Ask editors at the top newspapers in the nation about potential fixes to ethical lapses in newsrooms, and you’ll get some surprising answers — from offering well-publicized “1-800” telephone numbers for readers to vent complaints, to offering public praise for staffers who identify the highest number of needed corrections.
“I rue the day Watergate happened and that damn movie,” said Allan M. Siegel, managing editor and standards editor with The New York Times, referring to “All the President’s Men.”
“It became a real issue whether you were the No. 1-ranked newspaper; to be first; to use anonymous sources. It hurts us to this day.”
Siegel, a 44-year Times veteran, along with top editors from USA Today and The Wall Street Journal, during a panel at the SPJ National Convention talked about fixes they’ve tried to make in their ethically challenged newsrooms.
Several blamed the popular narrative storytelling style that relies on creating dialogue and scene setting, often replacing facts and details as was the case in the many articles written by Jack Kelley at USA Today.
Siegel called it a “dangerous practice” when “facts are lost in the humanizing of the narrative.”
At The Times, a number of new practices have been implemented since Jayson Blair’s propensity to fabricate news was uncovered. The newspaper:
•Added six people who have a primary responsibility for fact checking resumes.
• Provides additional training for middle managers.
• Emphasizes that managers write “serious and conscientious” performance reviews.
• Uses the Socratic method of ethics and value training in the newsroom.
• Added a “public editor” to deal directly with readers. However, the public editor does not write a weekly column to the staff or public such as an ombudsman.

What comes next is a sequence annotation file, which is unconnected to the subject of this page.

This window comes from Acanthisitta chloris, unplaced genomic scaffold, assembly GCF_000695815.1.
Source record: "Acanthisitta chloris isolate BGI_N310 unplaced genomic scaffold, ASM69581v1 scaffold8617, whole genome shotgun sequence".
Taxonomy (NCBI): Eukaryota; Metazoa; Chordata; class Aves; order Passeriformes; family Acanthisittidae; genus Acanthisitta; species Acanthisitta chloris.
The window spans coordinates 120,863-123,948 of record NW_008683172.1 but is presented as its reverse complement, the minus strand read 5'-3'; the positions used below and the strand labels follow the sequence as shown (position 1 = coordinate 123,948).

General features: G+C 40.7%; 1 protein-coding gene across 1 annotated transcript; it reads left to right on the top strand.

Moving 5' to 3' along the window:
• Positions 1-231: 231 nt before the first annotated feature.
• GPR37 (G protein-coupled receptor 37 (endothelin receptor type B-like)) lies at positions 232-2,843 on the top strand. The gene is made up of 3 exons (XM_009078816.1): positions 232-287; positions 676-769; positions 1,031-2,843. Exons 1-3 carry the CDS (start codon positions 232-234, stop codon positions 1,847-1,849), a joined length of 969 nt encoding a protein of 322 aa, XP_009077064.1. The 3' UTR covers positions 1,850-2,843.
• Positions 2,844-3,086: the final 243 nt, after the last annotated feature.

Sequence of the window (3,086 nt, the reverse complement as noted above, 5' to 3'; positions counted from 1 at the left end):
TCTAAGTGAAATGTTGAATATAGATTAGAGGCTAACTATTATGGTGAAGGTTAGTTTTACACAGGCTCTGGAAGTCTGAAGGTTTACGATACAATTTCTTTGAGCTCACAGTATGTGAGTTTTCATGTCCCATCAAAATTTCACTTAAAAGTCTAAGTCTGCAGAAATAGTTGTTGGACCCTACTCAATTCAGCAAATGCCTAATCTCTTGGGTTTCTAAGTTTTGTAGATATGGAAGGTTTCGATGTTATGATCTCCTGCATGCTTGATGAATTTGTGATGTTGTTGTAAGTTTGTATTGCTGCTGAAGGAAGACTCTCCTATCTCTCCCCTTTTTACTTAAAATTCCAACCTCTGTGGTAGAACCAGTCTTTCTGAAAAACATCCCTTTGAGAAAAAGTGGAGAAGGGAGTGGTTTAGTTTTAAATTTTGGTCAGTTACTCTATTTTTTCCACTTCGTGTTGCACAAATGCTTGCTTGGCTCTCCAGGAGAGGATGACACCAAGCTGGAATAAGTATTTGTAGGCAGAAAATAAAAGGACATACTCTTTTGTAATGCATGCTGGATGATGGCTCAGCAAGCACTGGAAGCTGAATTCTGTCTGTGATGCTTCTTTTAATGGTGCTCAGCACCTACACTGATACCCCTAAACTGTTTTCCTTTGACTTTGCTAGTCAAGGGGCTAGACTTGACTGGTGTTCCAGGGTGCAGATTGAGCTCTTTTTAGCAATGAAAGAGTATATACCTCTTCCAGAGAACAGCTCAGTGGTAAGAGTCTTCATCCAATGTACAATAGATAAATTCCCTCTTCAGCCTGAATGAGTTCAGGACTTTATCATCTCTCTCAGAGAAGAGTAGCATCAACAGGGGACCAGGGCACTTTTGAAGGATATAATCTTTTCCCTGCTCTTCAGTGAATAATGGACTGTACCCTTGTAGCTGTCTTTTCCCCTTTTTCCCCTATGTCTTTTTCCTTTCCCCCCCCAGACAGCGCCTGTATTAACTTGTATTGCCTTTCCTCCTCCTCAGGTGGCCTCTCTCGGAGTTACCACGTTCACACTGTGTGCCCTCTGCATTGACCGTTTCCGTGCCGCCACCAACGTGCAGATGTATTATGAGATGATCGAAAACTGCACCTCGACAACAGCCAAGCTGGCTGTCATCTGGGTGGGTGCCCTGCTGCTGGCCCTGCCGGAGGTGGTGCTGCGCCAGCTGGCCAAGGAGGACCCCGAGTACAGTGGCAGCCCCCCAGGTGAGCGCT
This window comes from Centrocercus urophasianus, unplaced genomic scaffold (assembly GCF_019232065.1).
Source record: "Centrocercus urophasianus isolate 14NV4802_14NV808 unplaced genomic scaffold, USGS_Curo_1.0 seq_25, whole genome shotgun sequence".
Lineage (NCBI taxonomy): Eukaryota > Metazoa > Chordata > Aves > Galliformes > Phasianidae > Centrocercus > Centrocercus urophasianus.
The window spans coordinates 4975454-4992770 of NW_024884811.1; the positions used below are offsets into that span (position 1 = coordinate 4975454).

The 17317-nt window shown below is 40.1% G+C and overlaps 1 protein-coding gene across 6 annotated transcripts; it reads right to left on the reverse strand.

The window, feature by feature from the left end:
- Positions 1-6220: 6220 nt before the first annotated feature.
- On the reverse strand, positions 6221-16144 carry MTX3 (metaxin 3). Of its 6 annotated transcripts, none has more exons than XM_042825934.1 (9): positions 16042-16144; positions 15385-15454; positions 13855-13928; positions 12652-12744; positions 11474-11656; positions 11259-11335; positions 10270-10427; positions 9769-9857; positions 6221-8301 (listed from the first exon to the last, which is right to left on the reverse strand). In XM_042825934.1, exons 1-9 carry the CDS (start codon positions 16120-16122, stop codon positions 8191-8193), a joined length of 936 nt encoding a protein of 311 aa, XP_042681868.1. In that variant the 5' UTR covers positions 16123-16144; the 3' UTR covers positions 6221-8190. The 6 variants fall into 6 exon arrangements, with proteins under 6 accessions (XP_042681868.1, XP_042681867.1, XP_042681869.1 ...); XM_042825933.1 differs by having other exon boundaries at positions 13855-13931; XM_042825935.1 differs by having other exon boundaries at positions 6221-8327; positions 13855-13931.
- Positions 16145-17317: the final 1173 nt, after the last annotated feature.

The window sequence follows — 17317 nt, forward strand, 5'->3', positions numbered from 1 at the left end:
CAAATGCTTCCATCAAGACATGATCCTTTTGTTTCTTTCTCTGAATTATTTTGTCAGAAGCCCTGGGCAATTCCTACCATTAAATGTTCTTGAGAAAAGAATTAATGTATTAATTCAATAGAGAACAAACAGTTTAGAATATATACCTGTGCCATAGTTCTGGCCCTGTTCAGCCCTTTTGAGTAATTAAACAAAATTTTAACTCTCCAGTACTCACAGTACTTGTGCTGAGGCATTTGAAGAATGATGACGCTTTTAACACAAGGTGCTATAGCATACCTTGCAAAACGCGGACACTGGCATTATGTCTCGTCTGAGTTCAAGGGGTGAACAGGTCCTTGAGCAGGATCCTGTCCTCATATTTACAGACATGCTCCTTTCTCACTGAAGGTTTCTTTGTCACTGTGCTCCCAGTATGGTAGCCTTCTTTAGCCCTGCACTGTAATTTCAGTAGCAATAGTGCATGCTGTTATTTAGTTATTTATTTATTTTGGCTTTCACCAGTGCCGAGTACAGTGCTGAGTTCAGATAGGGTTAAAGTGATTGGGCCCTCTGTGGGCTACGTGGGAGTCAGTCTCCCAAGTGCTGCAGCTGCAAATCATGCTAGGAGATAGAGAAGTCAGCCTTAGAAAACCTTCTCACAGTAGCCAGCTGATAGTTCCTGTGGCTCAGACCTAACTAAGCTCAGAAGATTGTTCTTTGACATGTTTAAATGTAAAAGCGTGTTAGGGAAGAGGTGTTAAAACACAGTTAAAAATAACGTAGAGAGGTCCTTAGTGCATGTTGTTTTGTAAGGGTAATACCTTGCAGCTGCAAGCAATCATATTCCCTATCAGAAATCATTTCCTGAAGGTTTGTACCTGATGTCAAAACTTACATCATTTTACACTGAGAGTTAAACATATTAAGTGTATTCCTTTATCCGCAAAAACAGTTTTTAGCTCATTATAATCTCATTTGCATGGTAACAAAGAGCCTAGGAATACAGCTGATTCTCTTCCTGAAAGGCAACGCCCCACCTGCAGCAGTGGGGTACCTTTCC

Brian Gallagher, executive editor of USA Today, said the internal review of deposed writer Jack Kelley’s articles went back to 1995. Gallagher said Kelley was a “breed apart with a psychological component missing.”
“If you run across one of those, God help you,” Gallagher said of the devastating effect Kelley had on the morale of the USA Today newsroom. The real critical element to sniffing out ethical problems is “a savvy editor with time to do his job,” he said.
Gallagher noted that with a highly competitive news staff of 1,200 people, competition between departments could create a “conspiracy of silence,” especially when managers want to recruit from other departments.
The Wall Street Journal discovered that sending out an occasional “accuracy survey” to sources quoted in a story (a practice followed by the late Gene Pulliam at The Indianapolis Star and The Indianapolis News) gave people “room to complain about the small mistakes.”
What did people complain about most often?
“Shortening a title,” said Byron “Barney” Calame, deputy managing editor at The Wall Street Journal and past president of the Society of American Business Editors and Writers.
The Journal suffered its ethics lapse years before the Kelley and Blair cases, when columnist R. Foster Winans was dismissed by the paper and later convicted of federal charges for tipping investors to contents of his stock tips column prior to publication.
At The Journal, critical emphasis has been placed on improving the editing structure of the newspaper, including the appointment of staff-based task forces to identify critical weaknesses and then redefining the editing structure.
Calame has also started a database to keep track of individual corrections. He also is using a public praise program to reward the department reporting the highest percentage of errors, not the lowest percentage.
All three newspapers reported an increased scrutiny on the use of anonymous sources.
But Siegel said that exceptions would always be made, especially when jobs are on the line and government practices are shrouded in secrecy — such as grand jury proceedings.
“Most of what you know about government is from anonymous sources,” he said. “They are reliable and they know.”
He referred specifically to Senate and House committee staffs in Washington, D.C.
All told, most believed that their newsrooms were made tougher and stronger in the wake of recent scandals.
“The remedy for bad journalism is often more journalism,” Siegel said.
Kyle Elyse Niederpruem is a past president of SPJ. She is vice president, Hirons & Company Communications Inc., and can be reached at firstname.lastname@example.org.